A recent report by EPFL’s Vice Presidency for Innovation (VPI) shows just how effective the school’s startup ecosystem is by looking at standard benchmarks such as the number of jobs created, funds raised, and the buyout rate for campus startups. Moreover, successful spin-offs invest in - and even buy out - nascent ones, contributing to the efficiency of this ecosystem hub.
Fast growth is both the goal and common denominator of spin-offs, and the success of a given startup ecosystem is measured through the number of jobs these companies create, the amount of funds they raise and the prices they fetch when taken over. EPFL’s Vice Presidency for Innovation compiled these indicators for EPFL spin-offs in a recent report, which reveals a sharp rise in the number and size of these companies and highlights how some successful startups serve as a model for others.
Startups employ 5’6% of the workforce
According to a recently released study by the Federal Council, the proportion of high-growth enterprises in Switzerland is one of the largest in the world. This is particularly true in the Lake Geneva region, where startups employ 5’6% of the labor force. In the past three years alone, more than 60 spin-offs have been formed in health care, IT and hardware (e.g., robotics, sensors and energy), in near equal numbers across the three fields.
A survey conducted in February among EPFL spin-offs shows that the number of jobs created by these companies has expanded non-stop over the past ten years. Companies founded in 2007 and 2008 currently employ 600 and 800 people, respectively, while companies created in 2016 employ around 50 so far. This pattern stems from the startups’ life cycle: ‘We know that, up to a certain size, companies that are farther along in the process create more jobs,’ says Hervé Lebret, the report’s co-author and the head of EPFL’s startup unit. That means this figure should rise even further in the next few years, since the number of new companies keeps on growing.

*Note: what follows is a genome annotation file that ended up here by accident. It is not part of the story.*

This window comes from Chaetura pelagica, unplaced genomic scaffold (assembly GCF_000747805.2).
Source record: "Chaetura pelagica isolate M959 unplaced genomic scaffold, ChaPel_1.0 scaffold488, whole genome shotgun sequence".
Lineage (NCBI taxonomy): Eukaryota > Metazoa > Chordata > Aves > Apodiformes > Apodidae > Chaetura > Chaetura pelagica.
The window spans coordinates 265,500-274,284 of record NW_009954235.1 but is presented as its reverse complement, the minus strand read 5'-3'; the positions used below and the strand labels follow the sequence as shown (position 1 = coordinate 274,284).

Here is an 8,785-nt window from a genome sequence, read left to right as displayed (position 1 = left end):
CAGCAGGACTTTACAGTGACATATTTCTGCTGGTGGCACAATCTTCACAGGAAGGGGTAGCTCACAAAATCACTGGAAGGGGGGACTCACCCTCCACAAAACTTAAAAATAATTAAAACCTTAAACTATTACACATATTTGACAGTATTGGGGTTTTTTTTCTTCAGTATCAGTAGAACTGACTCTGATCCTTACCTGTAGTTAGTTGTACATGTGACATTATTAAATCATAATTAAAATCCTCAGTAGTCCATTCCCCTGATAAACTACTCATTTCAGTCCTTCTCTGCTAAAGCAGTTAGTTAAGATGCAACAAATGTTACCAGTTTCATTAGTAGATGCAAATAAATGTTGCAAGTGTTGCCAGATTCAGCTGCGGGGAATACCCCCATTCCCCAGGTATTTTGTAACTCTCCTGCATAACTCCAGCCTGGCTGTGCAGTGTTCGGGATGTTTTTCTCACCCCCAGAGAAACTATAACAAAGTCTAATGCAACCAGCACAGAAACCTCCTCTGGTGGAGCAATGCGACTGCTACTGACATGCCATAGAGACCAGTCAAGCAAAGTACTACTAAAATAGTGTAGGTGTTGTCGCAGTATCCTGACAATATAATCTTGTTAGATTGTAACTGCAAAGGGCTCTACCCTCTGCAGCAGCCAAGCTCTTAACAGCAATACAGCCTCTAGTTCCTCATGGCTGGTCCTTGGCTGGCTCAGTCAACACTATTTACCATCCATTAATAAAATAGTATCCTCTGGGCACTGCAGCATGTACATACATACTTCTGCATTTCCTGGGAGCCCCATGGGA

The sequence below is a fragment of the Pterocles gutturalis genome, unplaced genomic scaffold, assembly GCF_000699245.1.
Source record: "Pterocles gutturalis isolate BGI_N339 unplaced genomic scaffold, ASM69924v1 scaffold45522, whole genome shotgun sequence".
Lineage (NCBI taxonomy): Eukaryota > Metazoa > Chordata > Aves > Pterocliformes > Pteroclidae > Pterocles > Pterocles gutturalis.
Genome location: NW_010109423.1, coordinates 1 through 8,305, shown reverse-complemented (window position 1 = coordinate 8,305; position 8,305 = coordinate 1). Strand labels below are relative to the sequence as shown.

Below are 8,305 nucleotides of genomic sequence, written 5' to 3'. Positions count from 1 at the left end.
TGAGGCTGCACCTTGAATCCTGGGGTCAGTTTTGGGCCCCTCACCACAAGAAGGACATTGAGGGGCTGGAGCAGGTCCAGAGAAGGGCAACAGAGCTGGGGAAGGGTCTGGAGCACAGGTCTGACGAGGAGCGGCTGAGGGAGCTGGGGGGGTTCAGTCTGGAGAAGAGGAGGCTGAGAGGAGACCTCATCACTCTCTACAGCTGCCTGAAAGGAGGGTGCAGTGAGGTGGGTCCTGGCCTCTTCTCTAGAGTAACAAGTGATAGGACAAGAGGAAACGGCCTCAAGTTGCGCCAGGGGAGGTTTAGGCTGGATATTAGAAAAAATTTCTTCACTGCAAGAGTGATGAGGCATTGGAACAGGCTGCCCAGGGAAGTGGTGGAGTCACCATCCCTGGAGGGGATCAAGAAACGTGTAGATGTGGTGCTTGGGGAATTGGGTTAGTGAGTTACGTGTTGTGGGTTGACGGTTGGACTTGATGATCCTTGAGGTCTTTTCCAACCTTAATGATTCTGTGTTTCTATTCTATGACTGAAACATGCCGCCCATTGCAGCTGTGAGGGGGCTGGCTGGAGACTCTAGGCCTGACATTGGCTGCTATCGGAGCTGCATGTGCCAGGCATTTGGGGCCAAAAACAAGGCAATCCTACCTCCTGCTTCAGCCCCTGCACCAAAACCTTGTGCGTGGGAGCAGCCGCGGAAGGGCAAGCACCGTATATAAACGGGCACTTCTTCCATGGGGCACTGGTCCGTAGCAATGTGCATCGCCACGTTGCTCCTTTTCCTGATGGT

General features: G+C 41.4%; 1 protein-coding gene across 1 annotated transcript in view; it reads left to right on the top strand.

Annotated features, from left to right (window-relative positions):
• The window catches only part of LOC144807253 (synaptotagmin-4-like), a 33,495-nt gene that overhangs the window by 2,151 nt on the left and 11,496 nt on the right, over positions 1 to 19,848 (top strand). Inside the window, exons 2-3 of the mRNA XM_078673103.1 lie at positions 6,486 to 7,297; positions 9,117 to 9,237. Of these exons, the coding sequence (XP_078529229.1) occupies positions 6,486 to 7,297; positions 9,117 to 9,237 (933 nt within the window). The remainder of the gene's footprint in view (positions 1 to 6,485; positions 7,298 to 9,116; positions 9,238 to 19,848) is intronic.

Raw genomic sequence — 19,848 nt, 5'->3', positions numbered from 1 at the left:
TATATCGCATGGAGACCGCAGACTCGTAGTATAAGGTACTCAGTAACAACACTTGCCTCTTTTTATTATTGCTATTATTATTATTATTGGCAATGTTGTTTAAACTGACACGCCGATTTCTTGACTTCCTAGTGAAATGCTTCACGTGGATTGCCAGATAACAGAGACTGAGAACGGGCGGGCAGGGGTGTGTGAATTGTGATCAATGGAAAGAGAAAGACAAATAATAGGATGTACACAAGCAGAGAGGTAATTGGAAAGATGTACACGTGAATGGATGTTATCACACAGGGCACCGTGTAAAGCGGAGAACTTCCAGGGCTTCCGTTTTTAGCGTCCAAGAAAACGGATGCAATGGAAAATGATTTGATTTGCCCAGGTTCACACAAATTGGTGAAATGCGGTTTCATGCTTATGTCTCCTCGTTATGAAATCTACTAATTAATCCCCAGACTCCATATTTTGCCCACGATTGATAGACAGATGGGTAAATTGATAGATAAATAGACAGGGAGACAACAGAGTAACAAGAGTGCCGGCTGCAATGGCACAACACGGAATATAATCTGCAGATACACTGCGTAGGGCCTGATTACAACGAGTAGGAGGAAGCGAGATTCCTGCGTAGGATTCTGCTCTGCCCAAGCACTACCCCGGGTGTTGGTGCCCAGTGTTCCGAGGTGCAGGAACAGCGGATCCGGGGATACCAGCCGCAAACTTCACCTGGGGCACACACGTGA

Creating a successful spin-off is no walk in the park. Even if the idea is solid and the entrepreneur is highly driven, a number of obstacles invariably get in the way when taking a new technology to the market. Remarkably, the survival rate among EPFL - and ETHZ for that matter - spin-offs is 90% after five years, according to the report, far above the usual rate of around 50%. This may seem like a hallmark of success, but Lebret does not find it particularly meaningful: ‘In the United States, for example, venture capitalists are often less patient with the startups they back, and startups - which are comfortable with risk-taking - prefer to fail quickly rather than trying to hang on. Europeans, on the other hand, focus more on perseverance.’ The slowly but surely approach gives startups the opportunity to benefit from advice, to network and to test their ideas and the market. Along these lines, Lausanne and Zurich have put in place effective structures to help startups get through the difficult growth stage, when they are not yet ready to market their wares - and these cities have been mentioned by the founders of Skype as key players on Europe’s innovation scene.